This counterfactual seems implausible given the pre-TCJA/BBA trajectory of the economy. But perhaps this finding explains the mystery of the small impetus to GDP growth given by the Trump tax cut/spending increase. As noted in my survey:
5.1 State-dependent multipliers
The demand side interpretation of the multiplier relies upon the possibility that additional factors of production will be drawn into use as demand rises. If factors of production are constrained, or are relatively more constrained, as economic slack disappears, then one might entertain asymmetry in the multiplier.
Auerbach and Gorodnichenko (2012a,b) and Fazzari et al (2012) use VARs which allow the parameters to vary over expansions and contractions. Baum et al. (2012) condition on the output gap. The common finding in these instances is that multipliers are substantially larger during recessions.
To highlight the variation in the multiplier for the US, I reproduce Figure 5 from Auerbach and Gorodnichenko’s (2012b), which plots their estimates of the multiplier over time.
A different perspective on why long term multipliers are larger during periods of slack is delivered by Delong and Summers (2012). They argue that long periods of depressed output can itself affect potential GDP, following the analysis of Blanchard and Summers (1986). The prevalence of high rates of long term unemployed is one obvious channel by which hysteretic effects can be imparted. When combined with an accommodative monetary policy or liquidity trap, then the long term multiplier can be substantially larger than the impact multiplier.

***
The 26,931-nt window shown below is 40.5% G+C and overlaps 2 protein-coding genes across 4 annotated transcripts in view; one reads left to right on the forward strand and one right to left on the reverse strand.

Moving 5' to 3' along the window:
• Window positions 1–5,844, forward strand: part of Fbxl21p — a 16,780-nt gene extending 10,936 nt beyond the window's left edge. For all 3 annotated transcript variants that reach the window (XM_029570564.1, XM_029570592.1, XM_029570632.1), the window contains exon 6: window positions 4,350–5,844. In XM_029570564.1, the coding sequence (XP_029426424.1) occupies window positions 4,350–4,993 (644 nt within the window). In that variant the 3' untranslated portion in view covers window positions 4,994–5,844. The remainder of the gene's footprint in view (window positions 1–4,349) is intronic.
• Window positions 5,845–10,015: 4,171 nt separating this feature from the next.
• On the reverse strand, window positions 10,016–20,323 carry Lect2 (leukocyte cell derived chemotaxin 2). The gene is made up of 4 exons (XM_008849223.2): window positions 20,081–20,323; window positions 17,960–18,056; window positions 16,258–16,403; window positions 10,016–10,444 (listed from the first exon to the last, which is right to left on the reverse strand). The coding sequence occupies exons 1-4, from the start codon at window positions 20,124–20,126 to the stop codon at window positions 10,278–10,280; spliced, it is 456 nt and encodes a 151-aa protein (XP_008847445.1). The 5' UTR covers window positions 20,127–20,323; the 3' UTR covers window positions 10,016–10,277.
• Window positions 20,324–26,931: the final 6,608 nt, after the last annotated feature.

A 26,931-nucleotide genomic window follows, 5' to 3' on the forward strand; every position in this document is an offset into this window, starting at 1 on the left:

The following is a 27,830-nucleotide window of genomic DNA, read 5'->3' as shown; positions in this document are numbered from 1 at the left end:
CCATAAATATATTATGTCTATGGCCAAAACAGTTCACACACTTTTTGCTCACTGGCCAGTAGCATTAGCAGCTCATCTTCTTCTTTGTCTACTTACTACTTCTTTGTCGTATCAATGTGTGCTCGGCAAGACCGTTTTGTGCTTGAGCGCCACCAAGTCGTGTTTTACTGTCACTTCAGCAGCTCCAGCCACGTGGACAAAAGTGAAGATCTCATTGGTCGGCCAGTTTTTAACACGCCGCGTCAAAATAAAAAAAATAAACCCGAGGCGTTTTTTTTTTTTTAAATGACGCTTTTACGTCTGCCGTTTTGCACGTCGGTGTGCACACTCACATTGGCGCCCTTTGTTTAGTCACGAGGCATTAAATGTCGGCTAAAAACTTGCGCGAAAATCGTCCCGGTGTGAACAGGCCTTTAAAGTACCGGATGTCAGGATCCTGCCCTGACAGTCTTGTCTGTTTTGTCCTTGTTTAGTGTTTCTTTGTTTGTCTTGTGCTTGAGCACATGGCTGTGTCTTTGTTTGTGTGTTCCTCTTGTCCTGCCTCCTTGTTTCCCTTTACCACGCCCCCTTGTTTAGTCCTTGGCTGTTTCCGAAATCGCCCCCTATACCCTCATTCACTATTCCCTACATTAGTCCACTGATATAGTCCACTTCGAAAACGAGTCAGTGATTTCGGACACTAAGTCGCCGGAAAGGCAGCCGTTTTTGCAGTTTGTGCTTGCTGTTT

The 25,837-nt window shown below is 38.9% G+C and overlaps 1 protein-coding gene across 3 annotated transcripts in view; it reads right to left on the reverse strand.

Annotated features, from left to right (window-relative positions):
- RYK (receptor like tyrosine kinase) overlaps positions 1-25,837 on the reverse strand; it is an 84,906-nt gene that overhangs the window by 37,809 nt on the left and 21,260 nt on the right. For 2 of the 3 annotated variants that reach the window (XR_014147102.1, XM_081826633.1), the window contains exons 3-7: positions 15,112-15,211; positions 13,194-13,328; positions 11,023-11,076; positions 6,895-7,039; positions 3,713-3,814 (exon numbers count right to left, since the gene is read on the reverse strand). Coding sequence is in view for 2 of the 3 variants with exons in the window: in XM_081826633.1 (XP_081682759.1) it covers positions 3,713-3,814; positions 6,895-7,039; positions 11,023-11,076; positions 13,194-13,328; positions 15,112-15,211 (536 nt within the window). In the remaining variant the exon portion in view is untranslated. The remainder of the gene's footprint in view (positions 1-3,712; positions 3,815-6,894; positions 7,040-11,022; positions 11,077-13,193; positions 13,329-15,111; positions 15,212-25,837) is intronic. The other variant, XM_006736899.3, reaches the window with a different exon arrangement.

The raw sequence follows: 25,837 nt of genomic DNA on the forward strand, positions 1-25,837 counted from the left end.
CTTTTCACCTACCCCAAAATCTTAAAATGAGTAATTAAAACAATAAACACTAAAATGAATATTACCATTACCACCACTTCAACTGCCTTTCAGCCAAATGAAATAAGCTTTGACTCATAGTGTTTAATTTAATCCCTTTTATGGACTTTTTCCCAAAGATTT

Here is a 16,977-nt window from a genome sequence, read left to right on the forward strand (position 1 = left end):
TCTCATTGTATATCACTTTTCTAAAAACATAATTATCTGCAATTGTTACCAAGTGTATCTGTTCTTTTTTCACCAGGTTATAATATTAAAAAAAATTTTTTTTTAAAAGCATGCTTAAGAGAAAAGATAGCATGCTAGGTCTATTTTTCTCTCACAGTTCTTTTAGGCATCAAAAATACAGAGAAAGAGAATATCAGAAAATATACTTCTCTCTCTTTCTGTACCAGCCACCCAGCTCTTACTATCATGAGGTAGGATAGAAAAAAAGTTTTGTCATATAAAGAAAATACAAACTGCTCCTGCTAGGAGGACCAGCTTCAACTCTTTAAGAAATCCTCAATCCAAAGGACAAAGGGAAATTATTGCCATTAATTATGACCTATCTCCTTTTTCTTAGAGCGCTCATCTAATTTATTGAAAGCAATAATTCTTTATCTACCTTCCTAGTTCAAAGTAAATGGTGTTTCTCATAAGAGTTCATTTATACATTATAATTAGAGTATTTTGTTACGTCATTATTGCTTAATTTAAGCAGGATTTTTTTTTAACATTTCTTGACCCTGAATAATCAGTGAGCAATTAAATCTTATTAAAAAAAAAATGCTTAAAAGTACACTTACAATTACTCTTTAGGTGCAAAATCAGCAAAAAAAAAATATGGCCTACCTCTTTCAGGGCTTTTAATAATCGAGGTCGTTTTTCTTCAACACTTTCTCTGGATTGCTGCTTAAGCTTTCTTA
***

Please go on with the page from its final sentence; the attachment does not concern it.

Source: Auerbach and Gorodnichenko (2012b).
Hence, fiscal multipliers are largest exactly at times when expansionary fiscal policy is most needed. Estimates of multipliers based on averaging over periods of high and low activity are hence useful, but not necessarily always relevant to the policy debate at hand.
 Auerbach and Gorodnichenko use a smooth transition threshold where the threshold is selected a priori. Fazzari et al. estimate a discrete threshold.
 Quantification of long term impacts of depressed activity on potential GDP can be found in CBO (2012b).
In other words, state dependent multipliers when near full employment are smaller. Using the estimates from Cohen-Setton and Gornostay, one finds that for the trillions of dollars worth of fiscal stimulus, we got precious little.
Figure 2: Real GDP as reported (dark blue), GDP as implied by CBO Jan. 2019 forecasted growth (blue), and counterfactual GDP under no TCJA/BBA with state dependent multipliers (red); annual output difference interpolated using quadratic fit. Light green is forecast period. Source: BEA, CBO (January 2019), and Cohen-Setton and Gornostay (2018), and author’s calculations.
Let’s hope we don’t go through the next recession debating in the same way whether fiscal policy can affect GDP, particularly during periods of economic slack and accommodative monetary policy (e.g., Fama, Mulligan, etc.).
Now, given the way things are going, this is an instance where we have an aggregate demand shock conjoined with a supply shock. That doesn’t mean a fiscal impulse has no impact on aggregate demand, just that its effect on output might be partly offset by supply chain/transportation disruptions.